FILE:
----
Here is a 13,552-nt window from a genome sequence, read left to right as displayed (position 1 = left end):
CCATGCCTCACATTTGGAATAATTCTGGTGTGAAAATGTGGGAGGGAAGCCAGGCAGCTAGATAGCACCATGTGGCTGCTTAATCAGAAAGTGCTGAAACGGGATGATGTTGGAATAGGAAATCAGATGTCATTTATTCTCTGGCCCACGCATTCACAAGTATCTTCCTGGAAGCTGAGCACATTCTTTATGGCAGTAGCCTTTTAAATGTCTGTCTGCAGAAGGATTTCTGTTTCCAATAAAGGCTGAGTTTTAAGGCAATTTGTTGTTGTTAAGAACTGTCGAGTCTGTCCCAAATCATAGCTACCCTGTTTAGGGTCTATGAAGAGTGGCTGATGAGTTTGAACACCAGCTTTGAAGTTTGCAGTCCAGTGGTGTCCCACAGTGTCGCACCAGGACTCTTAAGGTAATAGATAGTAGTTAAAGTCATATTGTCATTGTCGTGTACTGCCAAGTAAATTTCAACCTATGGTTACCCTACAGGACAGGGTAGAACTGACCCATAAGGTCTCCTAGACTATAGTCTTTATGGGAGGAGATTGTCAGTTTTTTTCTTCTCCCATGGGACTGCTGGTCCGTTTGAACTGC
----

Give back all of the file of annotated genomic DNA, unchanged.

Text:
Here is a 13,552-nt window from a genome sequence, read left to right as displayed (position 1 = left end):
CCATGCCTCACATTTGGAATAATTCTGGTGTGAAAATGTGGGAGGGAAGCCAGGCAGCTAGATAGCACCATGTGGCTGCTTAATCAGAAAGTGCTGAAACGGGATGATGTTGGAATAGGAAATCAGATGTCATTTATTCTCTGGCCCACGCATTCACAAGTATCTTCCTGGAAGCTGAGCACATTCTTTATGGCAGTAGCCTTTTAAATGTCTGTCTGCAGAAGGATTTCTGTTTCCAATAAAGGCTGAGTTTTAAGGCAATTTGTTGTTGTTAAGAACTGTCGAGTCTGTCCCAAATCATAGCTACCCTGTTTAGGGTCTATGAAGAGTGGCTGATGAGTTTGAACACCAGCTTTGAAGTTTGCAGTCCAGTGGTGTCCCACAGTGTCGCACCAGGACTCTTAAGGTAATAGATAGTAGTTAAAGTCATATTGTCATTGTCGTGTACTGCCAAGTAAATTTCAACCTATGGTTACCCTACAGGACAGGGTAGAACTGACCCATAAGGTCTCCTAGACTATAGTCTTTATGGGAGGAGATTGTCAGTTTTTTTCTTCTCCCATGGGACTGCTGGTCCGTTTGAACTGC